So, there you have it and I think you’ll agree, these were pretty impressive numbers across the board. Certainly, no sign of a slowdown but, as I suggested earlier, I will be watching the multifamily market to see if inventory levels continue to rise and, if they do, we may see price growth starting to slow even if the single family market continues its upward trajectory.

But, again, I must reinforce my view that this pace of price growth is absolutely not sustainable. Of course, very favorable mortgage rates are still in place. In fact, the 30-year hit another all-time record low last week at 2.72%, but I still believe that we are close to the lows that will be seen in this cycle –we’re just not there yet.

Housing continues to outperform with first time buyers still out in force (32% of all sales went to them) and demand for second homes appears solid too – they accounted for 14% of all sales – a figure that matches October 2019 so no visible signs of COVID-19 stress there either.

The bottom line is that something has to give. I am not saying that prices will retreat, rather the pace of growth has to slow even with very significant demand, and it will happen because of one of two reasons or maybe a combination of both.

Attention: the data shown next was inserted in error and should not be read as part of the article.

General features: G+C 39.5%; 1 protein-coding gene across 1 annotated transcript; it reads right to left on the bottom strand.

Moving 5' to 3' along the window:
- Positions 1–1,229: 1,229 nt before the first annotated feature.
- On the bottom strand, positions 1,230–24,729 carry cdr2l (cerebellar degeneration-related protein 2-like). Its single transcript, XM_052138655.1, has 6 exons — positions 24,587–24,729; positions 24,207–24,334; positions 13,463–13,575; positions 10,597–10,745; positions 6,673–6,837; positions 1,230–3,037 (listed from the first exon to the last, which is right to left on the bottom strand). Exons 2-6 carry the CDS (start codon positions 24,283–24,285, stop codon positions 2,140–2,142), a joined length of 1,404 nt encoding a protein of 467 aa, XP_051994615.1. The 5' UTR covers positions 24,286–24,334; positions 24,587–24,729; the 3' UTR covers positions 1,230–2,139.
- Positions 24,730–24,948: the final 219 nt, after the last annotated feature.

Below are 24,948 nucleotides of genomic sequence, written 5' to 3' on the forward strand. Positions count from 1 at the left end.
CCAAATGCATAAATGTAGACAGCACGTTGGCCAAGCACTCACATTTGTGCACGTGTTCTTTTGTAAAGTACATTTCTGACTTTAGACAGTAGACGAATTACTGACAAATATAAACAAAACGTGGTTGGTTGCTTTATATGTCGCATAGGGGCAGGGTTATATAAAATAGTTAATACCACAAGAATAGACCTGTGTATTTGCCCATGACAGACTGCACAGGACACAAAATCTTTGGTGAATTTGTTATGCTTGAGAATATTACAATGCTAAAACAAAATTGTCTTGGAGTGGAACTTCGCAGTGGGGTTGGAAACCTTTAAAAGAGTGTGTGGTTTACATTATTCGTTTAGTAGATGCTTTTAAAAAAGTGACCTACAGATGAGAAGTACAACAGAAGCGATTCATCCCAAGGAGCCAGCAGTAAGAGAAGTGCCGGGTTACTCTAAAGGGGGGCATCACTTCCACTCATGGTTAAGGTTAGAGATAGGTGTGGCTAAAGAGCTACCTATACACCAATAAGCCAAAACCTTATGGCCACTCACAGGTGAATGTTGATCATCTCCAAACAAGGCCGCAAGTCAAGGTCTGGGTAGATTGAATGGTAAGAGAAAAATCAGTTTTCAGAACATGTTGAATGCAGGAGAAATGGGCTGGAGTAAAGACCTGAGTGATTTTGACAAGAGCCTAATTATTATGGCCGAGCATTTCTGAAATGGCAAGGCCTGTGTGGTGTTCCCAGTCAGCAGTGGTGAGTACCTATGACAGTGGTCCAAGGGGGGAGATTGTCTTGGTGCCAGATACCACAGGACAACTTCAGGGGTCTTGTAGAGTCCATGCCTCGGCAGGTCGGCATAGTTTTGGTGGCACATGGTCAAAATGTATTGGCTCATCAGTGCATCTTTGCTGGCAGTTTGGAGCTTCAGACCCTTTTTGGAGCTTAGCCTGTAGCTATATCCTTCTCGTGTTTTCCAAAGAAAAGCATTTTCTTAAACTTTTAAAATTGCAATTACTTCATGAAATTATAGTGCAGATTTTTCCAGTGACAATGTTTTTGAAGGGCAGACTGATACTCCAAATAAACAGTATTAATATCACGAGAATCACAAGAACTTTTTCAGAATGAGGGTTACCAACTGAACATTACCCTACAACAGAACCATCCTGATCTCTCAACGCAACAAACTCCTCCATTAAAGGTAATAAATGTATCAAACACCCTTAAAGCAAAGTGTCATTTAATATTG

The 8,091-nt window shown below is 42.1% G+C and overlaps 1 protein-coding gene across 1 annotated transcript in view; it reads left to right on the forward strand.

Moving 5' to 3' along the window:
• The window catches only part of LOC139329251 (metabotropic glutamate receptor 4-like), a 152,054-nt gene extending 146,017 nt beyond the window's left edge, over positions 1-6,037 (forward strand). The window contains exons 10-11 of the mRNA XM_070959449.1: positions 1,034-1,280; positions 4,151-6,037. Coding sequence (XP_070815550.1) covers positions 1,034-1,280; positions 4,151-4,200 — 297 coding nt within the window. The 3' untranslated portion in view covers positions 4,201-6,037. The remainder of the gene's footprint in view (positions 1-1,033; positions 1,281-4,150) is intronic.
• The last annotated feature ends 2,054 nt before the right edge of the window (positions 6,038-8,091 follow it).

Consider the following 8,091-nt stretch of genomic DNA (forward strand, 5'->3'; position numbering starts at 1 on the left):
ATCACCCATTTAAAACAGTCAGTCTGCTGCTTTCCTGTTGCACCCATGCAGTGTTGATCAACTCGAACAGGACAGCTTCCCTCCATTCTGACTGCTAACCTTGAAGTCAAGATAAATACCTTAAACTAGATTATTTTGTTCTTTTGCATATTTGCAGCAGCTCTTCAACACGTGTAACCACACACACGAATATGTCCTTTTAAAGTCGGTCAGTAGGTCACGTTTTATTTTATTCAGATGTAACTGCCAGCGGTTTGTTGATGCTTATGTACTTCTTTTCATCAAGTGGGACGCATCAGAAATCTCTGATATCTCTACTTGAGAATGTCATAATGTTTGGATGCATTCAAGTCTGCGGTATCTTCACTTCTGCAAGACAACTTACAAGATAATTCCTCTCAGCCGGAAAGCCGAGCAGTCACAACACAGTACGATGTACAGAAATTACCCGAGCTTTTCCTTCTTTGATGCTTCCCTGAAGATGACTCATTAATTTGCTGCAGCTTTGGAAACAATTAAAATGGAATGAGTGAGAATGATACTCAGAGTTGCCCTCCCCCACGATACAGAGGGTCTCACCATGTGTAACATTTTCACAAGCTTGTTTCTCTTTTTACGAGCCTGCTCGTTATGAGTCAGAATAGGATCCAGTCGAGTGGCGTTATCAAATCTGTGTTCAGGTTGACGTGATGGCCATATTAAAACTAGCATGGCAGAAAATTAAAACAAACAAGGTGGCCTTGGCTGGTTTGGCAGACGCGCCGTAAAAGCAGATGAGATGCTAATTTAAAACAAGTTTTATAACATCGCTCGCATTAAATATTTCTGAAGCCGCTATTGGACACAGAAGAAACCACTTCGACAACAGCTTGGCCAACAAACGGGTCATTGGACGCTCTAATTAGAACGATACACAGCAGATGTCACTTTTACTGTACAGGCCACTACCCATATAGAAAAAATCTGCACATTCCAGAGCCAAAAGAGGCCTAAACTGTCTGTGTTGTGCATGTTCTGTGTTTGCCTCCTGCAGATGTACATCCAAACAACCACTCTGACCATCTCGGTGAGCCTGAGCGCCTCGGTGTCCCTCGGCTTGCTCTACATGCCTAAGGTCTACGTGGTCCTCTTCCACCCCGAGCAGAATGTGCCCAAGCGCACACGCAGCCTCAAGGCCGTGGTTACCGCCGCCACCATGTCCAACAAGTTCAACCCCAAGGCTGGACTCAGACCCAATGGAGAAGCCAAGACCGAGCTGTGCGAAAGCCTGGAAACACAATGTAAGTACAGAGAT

Either we will hit an affordability ceiling, which will slow the price increases that we are experiencing OR we will see additional supply which will temper prices.

You see, although I find it highly unlikely we will see a significant increase in the number of resale homes coming to market, I do see builders stepping up and developing more homes.

You see, builders are getting bullish – and we know this from the National Association of Homebuilders Market Index which hit another all-time high earlier this month and I believe that this optimism will lead single-family starts to stay well above 1 million units next year and rising even more after that, which will be a relief to some buyers who remain very frustrated by the limited inventory available.

But I am getting ahead of myself.

You see, in 2 weeks’ time I will be sharing my 2021 US housing forecast with you all so I really shouldn’t give too much away right now.

The housing market is still performing – COVID or no COVID – and this will continue as we close out the year even if we see some States slowing their economies as new coronavirus rates spike.

As always, if you’ve got any questions about my comments today, I’d love to hear from you but in the meantime, take care out there, and I hope that you will join me again in 2 weeks when I will be revealing my US housing market forecast for 2021.

Bye now.